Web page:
Photo: Lars Plougmann/Flickr
Home to 48,000 people and around 70,000 sheep and located between Norway, Scotland and Iceland, the islands have been autonomous from colonial master Denmark since 1948, although foreign affairs and defence are still the domain of Copenhagen.
“The Faroese constitution will define our identity as a nation and our fundamental rights and duties as a people, including our right to self-determination,” the islands' Prime Minister Aksel Johannesen said in a statement.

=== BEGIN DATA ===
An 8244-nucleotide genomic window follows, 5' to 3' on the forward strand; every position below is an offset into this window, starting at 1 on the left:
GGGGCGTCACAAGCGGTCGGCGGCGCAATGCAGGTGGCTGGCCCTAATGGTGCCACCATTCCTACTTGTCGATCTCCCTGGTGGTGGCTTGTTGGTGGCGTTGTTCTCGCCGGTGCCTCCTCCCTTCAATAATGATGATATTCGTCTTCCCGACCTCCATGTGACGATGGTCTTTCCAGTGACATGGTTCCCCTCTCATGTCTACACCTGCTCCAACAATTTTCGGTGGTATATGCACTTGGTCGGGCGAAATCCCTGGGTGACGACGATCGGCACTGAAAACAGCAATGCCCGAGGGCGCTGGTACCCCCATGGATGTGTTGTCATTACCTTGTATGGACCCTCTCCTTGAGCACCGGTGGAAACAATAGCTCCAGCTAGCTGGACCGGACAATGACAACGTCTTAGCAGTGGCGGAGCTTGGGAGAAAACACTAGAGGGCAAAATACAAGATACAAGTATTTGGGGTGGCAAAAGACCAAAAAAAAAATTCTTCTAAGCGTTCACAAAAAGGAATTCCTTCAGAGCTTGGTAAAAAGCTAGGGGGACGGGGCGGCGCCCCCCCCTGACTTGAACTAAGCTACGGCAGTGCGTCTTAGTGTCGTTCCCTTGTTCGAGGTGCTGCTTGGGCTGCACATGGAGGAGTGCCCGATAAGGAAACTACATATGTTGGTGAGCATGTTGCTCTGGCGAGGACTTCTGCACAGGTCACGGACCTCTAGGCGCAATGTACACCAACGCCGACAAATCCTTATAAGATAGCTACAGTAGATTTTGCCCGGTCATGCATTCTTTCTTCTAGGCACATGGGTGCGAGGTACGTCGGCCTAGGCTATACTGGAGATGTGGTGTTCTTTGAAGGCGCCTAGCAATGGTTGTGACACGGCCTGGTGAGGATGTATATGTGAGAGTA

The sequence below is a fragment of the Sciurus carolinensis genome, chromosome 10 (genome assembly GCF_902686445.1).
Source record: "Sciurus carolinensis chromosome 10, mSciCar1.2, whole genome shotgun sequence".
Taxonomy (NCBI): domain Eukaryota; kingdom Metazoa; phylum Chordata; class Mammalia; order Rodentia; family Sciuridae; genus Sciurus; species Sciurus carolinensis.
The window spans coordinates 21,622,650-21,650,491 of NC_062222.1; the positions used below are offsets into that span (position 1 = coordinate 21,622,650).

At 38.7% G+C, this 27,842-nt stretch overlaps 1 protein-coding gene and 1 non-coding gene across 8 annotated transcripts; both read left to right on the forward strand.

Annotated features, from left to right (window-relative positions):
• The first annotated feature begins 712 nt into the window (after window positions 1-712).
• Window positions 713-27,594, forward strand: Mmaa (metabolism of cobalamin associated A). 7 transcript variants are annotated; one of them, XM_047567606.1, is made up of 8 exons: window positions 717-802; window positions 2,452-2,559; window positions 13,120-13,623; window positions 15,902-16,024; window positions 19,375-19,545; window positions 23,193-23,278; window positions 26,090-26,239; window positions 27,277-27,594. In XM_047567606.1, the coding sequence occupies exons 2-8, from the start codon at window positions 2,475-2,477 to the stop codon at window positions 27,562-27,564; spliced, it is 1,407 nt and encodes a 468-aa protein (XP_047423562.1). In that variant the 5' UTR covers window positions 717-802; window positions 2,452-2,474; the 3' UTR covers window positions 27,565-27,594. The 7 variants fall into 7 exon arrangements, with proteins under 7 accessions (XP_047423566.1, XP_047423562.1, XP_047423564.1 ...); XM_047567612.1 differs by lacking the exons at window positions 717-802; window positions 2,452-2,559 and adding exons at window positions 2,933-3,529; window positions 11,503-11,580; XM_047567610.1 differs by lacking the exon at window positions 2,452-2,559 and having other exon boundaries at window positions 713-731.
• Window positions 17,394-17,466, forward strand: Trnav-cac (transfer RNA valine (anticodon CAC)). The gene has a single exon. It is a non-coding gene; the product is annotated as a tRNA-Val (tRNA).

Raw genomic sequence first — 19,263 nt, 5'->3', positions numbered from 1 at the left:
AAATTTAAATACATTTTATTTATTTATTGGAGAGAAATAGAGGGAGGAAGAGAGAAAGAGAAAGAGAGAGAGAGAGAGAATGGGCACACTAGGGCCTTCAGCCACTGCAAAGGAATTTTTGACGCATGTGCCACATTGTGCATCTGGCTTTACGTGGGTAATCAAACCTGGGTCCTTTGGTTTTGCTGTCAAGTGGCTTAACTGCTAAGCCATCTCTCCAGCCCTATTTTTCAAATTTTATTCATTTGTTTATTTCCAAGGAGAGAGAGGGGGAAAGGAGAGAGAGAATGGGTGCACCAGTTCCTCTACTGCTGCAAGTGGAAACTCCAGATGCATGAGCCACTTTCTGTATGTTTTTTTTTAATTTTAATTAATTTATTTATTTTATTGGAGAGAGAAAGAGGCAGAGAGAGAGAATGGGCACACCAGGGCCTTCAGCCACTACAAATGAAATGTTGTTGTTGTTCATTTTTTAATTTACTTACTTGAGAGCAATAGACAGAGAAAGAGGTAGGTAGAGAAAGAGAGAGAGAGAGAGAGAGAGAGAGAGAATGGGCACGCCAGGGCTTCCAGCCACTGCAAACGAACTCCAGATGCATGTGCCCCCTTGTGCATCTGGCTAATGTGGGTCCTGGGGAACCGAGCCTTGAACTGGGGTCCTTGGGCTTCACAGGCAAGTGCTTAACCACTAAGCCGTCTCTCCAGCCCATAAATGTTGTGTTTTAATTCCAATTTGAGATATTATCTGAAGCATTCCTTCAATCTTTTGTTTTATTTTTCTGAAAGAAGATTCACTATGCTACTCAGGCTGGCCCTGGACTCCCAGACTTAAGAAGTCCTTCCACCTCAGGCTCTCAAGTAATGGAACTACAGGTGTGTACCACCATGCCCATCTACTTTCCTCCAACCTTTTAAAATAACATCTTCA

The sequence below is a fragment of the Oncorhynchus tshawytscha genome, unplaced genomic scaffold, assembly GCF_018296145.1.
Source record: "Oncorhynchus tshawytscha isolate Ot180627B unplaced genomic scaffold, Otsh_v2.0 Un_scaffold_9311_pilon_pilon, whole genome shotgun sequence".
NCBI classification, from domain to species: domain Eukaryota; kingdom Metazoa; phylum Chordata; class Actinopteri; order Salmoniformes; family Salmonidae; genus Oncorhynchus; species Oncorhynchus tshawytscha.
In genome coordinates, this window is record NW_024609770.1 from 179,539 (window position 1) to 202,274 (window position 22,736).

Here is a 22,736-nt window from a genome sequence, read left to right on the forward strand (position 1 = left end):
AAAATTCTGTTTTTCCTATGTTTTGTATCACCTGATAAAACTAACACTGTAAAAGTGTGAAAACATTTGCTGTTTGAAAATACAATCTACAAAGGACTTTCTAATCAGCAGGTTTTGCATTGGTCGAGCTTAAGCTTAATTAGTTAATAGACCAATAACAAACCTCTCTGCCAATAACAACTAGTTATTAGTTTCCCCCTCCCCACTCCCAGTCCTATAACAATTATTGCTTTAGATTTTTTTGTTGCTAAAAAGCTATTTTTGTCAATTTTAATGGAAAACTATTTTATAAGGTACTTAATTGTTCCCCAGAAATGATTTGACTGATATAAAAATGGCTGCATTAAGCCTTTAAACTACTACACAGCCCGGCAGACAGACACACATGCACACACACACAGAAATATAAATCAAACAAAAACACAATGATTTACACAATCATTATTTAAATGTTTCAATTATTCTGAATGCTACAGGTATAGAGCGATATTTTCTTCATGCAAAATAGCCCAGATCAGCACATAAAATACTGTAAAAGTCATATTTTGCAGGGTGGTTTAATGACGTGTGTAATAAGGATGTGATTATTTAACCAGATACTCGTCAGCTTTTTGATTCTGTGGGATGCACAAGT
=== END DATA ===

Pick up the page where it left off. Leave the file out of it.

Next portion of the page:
The new constitution would also require “that the Faroese people must be consulted by referendum on questions related to further independence from, or further integration with, Denmark,” Johannesen said.
The same would be true for membership of international organisations like the European Union, of which the islands are not a member.
The referendum will be held on April 25, 2018.
Johannesen leads a coalition government comprising his Social Democrats, the pro-independence Republic party and the Progressive party.
The Faroe Islands are heavily dependent on fisheries, which account for 95 percent of exports, and also receive an annual 650 million kroner (68 million euros, $73 million) subsidy from Denmark.